Who Am I?

As I prepared to write to you this morning I had two memories from my early years come to mind. One is this thing we laughed about—How do you get down off an elephant? Except for those who haven’t heard the question before, there is usually a bit of puzzled pondering. But, of course, you don’t get down off an elephant! You get down off a duck!

O.K., that tells you a bit about my childhood! (It explains a lot, doesn’t it?) Here’s the other memory—I was in high school, going out for a Friday night with my friends (or a date)—that detail has been lost to time. But what hasn’t been lost is the instruction my father would give (for he did this more than once): Remember who you are! After I finished writing to you last time I felt I should spend a couple of weeks talking about who you are in Christ, because too often we approach the Christian life as if we’re trying to get down off an elephant—because we don’t really understand who we are. When we understand who we are (and some of you do), our problem is that amid the living of life we forget who we are. I want to talk to you about that in my next couple of emails by sharing with you some ideas expressed by a simple (yet profound) affirmation Papa gave me several years ago, and which I have shared with many since. It is an affirmation I hope you can fully embrace, and more fully appreciate as we explore who we are. For I am convinced beyond belief that I am a dearly beloved, blood bought, child of The King!

Don’t worry, I’m not going to “unload the whole truck” in this email, but I want to begin (strangely enough) at the beginning. I am. I pause there because when I share with people about this issue, even with college age friends, I find a kind of “disconnect” between what God says is true about all of us who are “in Christ” and what we really believe to be true of us. Somehow we resolve the difficulty of not living out God’s description of us (“holy” or “saints”) with how we actually live, and particularly our struggles with sin. We’ll talk about that more in the weeks to come, but for today I want to emphasize that what I am writing is not about “theory” or “theology detached from life” (a terribly dangerous exercise in any event!). The things I am going to share are not “theoretically true” or “positional truth” or any such! These things are actually and literally true of everyone who is in Christ. Our problems with living it out generally arise because either (i) we don’t know who we are (so we’re like the Romans, to whom Paul asks “Or don’t you know . . .” [6:3]) or (ii) in the moment, we forget who we are. If we don’t know who we are, we spend much of our time trying to get down off a duck! When we know who we are, but forget in the moment, we fail to experience the victory in which Jesus leads us.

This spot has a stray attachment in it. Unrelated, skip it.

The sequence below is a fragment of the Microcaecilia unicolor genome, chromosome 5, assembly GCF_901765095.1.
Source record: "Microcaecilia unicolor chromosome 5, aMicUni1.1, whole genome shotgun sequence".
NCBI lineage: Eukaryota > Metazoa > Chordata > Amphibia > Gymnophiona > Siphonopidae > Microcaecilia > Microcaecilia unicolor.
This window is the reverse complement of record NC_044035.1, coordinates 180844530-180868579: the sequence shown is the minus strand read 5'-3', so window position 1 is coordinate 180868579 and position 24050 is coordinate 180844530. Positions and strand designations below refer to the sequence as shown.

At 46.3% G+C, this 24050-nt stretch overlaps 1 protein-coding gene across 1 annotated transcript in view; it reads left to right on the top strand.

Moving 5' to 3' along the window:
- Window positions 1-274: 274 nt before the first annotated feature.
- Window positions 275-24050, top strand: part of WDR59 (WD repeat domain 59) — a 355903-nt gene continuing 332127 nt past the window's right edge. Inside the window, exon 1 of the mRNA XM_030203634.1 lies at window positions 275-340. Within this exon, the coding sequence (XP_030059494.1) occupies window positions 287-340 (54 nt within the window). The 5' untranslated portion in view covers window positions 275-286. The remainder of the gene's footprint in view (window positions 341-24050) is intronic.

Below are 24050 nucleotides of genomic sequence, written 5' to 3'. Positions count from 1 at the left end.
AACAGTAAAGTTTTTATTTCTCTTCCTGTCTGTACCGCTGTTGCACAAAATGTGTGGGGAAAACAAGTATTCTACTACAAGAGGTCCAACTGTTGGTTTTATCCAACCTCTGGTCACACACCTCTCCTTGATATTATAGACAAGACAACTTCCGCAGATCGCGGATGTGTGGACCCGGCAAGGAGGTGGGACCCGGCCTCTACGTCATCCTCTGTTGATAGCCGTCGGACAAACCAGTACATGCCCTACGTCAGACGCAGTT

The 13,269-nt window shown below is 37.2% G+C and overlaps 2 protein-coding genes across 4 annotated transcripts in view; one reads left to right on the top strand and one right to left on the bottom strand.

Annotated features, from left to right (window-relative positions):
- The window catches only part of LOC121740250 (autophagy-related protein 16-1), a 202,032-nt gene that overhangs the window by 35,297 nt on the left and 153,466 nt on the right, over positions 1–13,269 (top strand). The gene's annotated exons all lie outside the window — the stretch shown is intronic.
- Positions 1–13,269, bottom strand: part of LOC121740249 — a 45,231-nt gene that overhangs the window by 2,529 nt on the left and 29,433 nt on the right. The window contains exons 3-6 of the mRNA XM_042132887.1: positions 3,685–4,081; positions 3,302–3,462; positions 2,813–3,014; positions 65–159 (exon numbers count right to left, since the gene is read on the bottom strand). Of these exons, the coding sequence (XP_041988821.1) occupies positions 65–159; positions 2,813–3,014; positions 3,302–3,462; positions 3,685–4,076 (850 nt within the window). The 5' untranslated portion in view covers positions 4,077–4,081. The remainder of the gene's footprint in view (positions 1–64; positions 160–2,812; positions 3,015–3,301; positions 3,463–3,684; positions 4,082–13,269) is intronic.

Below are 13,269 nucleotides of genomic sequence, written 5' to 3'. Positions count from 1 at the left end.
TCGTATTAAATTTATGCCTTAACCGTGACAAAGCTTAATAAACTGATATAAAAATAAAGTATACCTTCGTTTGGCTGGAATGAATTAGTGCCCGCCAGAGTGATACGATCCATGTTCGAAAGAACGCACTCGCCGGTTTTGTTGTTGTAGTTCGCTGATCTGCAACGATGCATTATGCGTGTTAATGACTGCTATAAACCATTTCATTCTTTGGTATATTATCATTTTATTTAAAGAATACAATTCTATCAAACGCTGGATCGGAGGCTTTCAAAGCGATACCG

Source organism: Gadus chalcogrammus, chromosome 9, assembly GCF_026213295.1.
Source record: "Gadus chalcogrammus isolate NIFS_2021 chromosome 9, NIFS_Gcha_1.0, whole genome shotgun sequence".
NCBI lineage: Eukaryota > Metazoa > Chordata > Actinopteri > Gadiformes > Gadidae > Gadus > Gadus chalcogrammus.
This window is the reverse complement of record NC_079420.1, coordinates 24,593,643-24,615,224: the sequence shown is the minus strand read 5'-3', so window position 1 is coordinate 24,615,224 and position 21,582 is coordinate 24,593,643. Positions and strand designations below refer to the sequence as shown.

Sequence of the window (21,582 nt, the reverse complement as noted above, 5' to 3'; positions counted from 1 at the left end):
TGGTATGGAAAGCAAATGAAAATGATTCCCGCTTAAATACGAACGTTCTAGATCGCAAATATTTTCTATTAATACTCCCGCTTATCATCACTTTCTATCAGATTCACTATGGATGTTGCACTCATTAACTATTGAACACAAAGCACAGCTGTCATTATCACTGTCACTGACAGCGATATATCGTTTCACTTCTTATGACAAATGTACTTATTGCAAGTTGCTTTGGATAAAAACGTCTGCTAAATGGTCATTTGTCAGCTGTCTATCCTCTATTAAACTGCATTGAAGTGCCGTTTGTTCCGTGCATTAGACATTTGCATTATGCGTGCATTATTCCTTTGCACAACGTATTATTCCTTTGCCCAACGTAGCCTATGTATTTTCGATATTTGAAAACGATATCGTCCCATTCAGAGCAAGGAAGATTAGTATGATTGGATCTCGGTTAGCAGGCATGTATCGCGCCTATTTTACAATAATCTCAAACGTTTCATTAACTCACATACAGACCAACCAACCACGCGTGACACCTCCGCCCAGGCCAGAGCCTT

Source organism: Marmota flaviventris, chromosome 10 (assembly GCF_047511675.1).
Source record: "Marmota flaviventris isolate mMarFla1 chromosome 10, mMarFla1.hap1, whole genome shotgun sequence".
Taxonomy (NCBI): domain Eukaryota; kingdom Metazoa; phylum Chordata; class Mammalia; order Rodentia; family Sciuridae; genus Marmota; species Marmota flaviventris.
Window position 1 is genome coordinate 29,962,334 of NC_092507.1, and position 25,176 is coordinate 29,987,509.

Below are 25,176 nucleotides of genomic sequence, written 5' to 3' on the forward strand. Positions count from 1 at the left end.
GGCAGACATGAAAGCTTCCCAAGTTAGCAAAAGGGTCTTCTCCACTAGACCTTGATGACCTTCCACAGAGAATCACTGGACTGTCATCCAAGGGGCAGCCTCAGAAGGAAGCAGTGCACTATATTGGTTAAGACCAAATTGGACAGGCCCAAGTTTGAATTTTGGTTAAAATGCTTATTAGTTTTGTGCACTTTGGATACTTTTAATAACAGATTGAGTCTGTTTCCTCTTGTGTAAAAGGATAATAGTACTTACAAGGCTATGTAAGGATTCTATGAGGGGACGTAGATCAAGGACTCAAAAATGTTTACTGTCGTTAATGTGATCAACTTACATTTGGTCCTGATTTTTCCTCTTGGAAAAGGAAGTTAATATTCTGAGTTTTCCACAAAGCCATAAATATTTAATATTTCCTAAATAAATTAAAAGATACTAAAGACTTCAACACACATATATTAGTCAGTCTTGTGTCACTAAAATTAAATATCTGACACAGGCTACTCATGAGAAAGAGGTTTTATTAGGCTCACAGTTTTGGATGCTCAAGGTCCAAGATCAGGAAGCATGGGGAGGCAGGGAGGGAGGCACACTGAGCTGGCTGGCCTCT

This is a significant issue! As I have already shared, I have been planning on writing to you about these things for at least a couple of weeks. Last night, as we flew to California, I was finishing my first read of John Stott’s The Radical Disciple. As I read, I came upon: Nearly all our failures stem from the ease with which we forget our comprehensive identity as disciples. Stott wrote this as his final book, by hand, when he was 88. After years of following Jesus, in many different contexts, he says nearly all our failures arise because we forgot who we are! Whoops! Let’s make that personal (for you and for me). Nearly all my failures to live as Papa intends arise because I forgot who I am! Not theoretically, but actually. Not at some future date but right now, in our mortal bodies (II Cor. 4:11).

You could now quickly answer, how do you get down off a duck?, may Papa give you boldness in responding to the question, Who are you?, with:

I am a dearly beloved, blood bought, child of the King!

 And may He grant that you hear his voice as I so often heard my father’s, don’t forget who you are!

John

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